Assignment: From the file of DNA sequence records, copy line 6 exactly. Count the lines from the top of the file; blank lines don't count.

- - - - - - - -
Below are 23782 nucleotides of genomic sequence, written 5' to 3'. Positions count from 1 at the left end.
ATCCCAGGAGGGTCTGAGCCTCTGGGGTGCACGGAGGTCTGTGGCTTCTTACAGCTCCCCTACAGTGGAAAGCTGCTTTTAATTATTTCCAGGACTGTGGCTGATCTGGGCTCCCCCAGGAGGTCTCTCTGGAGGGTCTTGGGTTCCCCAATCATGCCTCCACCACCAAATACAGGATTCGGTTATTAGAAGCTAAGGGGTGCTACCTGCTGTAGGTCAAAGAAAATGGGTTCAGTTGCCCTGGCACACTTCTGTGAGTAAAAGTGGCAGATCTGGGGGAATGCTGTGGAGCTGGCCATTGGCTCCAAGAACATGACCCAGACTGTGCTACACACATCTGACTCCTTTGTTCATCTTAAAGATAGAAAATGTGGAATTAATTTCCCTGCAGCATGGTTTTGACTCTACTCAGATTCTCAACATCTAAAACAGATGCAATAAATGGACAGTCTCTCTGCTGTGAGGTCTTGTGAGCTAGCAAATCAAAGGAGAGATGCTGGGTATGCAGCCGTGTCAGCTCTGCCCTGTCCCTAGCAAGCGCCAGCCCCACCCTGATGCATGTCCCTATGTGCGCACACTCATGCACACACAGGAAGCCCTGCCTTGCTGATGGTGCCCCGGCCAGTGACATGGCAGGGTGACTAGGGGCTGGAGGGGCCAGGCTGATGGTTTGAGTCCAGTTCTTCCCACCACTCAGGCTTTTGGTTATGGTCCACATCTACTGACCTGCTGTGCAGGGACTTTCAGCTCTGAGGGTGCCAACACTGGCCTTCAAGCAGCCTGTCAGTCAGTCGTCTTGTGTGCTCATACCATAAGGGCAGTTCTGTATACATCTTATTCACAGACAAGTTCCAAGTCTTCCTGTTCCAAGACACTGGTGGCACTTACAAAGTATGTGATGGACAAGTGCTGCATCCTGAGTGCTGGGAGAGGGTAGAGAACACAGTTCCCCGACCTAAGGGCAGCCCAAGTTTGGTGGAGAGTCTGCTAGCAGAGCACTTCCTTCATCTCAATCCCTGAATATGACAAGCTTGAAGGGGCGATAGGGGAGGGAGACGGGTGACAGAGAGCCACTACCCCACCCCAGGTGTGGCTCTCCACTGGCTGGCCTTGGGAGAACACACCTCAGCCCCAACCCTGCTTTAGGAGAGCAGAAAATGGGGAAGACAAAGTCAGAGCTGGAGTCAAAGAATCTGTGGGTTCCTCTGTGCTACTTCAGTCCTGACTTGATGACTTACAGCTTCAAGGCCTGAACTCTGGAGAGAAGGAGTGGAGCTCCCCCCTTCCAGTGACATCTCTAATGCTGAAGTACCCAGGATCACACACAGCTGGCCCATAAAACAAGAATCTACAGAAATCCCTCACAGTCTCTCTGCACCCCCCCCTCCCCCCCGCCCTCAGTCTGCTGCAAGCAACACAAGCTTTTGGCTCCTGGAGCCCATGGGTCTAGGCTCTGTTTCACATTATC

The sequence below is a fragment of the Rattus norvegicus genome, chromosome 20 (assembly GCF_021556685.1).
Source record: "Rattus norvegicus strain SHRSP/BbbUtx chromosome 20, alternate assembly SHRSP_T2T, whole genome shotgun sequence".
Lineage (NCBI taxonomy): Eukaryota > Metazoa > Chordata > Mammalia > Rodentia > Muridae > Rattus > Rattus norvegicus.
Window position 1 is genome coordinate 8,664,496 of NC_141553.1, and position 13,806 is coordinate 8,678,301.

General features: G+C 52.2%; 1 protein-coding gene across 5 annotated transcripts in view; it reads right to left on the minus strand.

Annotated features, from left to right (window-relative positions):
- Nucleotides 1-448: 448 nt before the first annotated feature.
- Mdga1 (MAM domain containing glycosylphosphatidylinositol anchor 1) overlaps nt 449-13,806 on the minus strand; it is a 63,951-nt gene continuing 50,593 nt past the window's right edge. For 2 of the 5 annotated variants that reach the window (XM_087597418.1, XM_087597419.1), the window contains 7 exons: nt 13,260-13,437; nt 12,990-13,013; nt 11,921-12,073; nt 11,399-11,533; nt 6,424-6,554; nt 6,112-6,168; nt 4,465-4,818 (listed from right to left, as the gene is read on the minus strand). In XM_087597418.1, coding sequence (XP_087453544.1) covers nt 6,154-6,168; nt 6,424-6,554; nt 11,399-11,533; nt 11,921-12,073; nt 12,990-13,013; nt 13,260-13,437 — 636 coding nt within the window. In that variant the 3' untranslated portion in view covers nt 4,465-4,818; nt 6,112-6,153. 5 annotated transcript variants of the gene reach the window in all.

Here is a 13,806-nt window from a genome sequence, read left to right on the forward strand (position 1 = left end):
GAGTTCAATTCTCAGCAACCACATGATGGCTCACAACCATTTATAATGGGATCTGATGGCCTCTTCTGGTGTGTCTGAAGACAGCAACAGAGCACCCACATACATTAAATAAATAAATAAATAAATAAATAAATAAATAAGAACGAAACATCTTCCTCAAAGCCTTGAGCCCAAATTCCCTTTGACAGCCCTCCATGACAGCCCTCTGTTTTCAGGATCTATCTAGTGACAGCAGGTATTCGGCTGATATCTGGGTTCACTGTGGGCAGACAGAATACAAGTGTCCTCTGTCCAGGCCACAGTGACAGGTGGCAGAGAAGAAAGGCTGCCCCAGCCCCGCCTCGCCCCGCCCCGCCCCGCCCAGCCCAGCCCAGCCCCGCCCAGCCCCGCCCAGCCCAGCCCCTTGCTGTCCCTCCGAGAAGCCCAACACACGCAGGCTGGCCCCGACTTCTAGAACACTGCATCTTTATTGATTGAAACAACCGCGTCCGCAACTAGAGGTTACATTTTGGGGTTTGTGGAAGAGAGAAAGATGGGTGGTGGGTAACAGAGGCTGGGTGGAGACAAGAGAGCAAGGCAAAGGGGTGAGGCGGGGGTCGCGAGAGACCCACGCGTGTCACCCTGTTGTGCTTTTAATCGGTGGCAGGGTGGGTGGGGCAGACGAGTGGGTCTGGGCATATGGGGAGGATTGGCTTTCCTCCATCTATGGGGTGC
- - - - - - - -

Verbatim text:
Window position 1 is genome coordinate 8,664,496 of NC_141553.1, and position 13,806 is coordinate 8,678,301.